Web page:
In simple games like jumpman this can be accomplished, but in more graphics-complex games , it cant.

Arrays of positions of tiles and comparing to the tiles in the map are the answer to this

#22 _The Doctor__ OFFLINE  

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Posted Thu Apr 11, 2019 2:27 AM

the tiles may be too granular for nice slopes...



#23 Yaron Nir OFFLINE  

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Posted Thu Apr 11, 2019 2:29 AM

might be good to look at how they've done it on these other platforms and come up with a pseudo method drawn from all of these ideas.

Any ideas from where this can be taken?

#24 _The Doctor__ OFFLINE  

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Posted Thu Apr 11, 2019 2:38 AM

well you could contact the c64 programmer who's working on the port at his youtube channel or one of the 64 sites....

https://www.youtube....nNbFuIN13mRxVMw

and ask if he would allow you to look at his work or if you might even collaborate to get it done for both platforms... he's been at it for 2 and a half years... you might be able to help each other.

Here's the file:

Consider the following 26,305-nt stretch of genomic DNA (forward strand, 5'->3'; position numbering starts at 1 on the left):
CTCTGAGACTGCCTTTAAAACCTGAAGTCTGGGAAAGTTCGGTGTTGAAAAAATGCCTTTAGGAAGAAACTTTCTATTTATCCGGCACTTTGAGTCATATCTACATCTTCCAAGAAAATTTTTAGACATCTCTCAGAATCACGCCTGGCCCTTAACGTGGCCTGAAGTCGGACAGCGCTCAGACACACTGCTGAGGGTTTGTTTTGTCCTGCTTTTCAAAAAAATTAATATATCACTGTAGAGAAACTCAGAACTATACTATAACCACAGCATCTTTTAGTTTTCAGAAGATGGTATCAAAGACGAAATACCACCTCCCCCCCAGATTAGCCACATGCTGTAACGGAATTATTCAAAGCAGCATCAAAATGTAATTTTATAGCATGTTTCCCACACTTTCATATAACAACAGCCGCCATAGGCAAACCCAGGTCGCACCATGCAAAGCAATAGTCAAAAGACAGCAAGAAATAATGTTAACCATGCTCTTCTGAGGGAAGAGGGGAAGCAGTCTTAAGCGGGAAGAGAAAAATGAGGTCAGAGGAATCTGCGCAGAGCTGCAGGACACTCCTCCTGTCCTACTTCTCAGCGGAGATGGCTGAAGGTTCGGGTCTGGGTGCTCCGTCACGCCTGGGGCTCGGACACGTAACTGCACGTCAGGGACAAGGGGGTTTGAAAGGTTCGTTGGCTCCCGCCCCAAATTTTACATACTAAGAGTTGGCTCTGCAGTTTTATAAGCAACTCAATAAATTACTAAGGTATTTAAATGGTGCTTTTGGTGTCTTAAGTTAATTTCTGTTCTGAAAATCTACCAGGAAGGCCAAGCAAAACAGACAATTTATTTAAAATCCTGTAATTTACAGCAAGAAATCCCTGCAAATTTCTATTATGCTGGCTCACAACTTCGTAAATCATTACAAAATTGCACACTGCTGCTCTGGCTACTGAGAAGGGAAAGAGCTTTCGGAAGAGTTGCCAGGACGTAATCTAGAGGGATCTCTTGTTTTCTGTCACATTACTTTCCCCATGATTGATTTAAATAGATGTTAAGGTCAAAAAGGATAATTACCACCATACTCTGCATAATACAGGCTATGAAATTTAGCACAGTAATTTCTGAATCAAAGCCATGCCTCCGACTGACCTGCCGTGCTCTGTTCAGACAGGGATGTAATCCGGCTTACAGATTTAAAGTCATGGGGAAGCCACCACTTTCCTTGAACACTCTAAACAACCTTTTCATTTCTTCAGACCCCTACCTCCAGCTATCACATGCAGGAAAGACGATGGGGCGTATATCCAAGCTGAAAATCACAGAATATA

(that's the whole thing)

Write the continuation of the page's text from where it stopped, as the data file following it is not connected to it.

Interestingly, the other versions on windows, xbox, mac, playstation and the like show the background and foreground are different shades from the normal objects and floors.. using the shades of grey modes on the Atari and the jumpman method alongside some map defined or tile methods as a combination might be the answer. The commodore version we have been watching doesn't seem to be using enough shades of grey for us to see it the way it is on all the other ports. the commodore looks to be using 4 maybe 5 shades with dithering. You've got a lot more shades to choose from so judicious use of our shades might actually allow for pm methods after all


Edited by _The Doctor__, Thu Apr 11, 2019 3:02 AM.


#25 Yaron Nir OFFLINE  

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Posted Thu Apr 11, 2019 2:53 AM

I am currently working on a beatemup A8 game .
I will sure could use some of his techniques :)